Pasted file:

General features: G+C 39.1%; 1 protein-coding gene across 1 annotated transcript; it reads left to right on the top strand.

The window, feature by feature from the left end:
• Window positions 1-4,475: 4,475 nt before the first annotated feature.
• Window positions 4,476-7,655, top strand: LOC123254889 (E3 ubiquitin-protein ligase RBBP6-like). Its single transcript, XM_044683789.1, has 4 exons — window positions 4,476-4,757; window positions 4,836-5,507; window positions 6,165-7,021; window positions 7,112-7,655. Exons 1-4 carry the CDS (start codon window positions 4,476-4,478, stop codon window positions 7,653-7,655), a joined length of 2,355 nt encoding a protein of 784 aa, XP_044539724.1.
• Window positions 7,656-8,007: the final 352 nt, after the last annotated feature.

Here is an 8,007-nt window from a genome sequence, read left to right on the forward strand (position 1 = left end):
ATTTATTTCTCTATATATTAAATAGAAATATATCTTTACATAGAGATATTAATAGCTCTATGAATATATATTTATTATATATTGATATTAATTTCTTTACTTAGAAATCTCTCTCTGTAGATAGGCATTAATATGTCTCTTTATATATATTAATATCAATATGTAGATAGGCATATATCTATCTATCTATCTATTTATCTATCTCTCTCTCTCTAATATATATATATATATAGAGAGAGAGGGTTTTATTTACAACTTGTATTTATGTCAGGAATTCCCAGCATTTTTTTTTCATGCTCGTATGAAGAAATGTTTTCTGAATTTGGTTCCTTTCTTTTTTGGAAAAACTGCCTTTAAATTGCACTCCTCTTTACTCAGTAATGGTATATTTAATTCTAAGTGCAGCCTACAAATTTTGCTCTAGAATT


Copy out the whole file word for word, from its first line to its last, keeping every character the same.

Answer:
General features: G+C 39.1%; 1 protein-coding gene across 1 annotated transcript; it reads left to right on the top strand.

The window, feature by feature from the left end:
• Window positions 1-4,475: 4,475 nt before the first annotated feature.
• Window positions 4,476-7,655, top strand: LOC123254889 (E3 ubiquitin-protein ligase RBBP6-like). Its single transcript, XM_044683789.1, has 4 exons — window positions 4,476-4,757; window positions 4,836-5,507; window positions 6,165-7,021; window positions 7,112-7,655. Exons 1-4 carry the CDS (start codon window positions 4,476-4,478, stop codon window positions 7,653-7,655), a joined length of 2,355 nt encoding a protein of 784 aa, XP_044539724.1.
• Window positions 7,656-8,007: the final 352 nt, after the last annotated feature.

Here is an 8,007-nt window from a genome sequence, read left to right on the forward strand (position 1 = left end):
ATTTATTTCTCTATATATTAAATAGAAATATATCTTTACATAGAGATATTAATAGCTCTATGAATATATATTTATTATATATTGATATTAATTTCTTTACTTAGAAATCTCTCTCTGTAGATAGGCATTAATATGTCTCTTTATATATATTAATATCAATATGTAGATAGGCATATATCTATCTATCTATCTATTTATCTATCTCTCTCTCTCTAATATATATATATATATAGAGAGAGAGGGTTTTATTTACAACTTGTATTTATGTCAGGAATTCCCAGCATTTTTTTTTCATGCTCGTATGAAGAAATGTTTTCTGAATTTGGTTCCTTTCTTTTTTGGAAAAACTGCCTTTAAATTGCACTCCTCTTTACTCAGTAATGGTATATTTAATTCTAAGTGCAGCCTACAAATTTTGCTCTAGAATT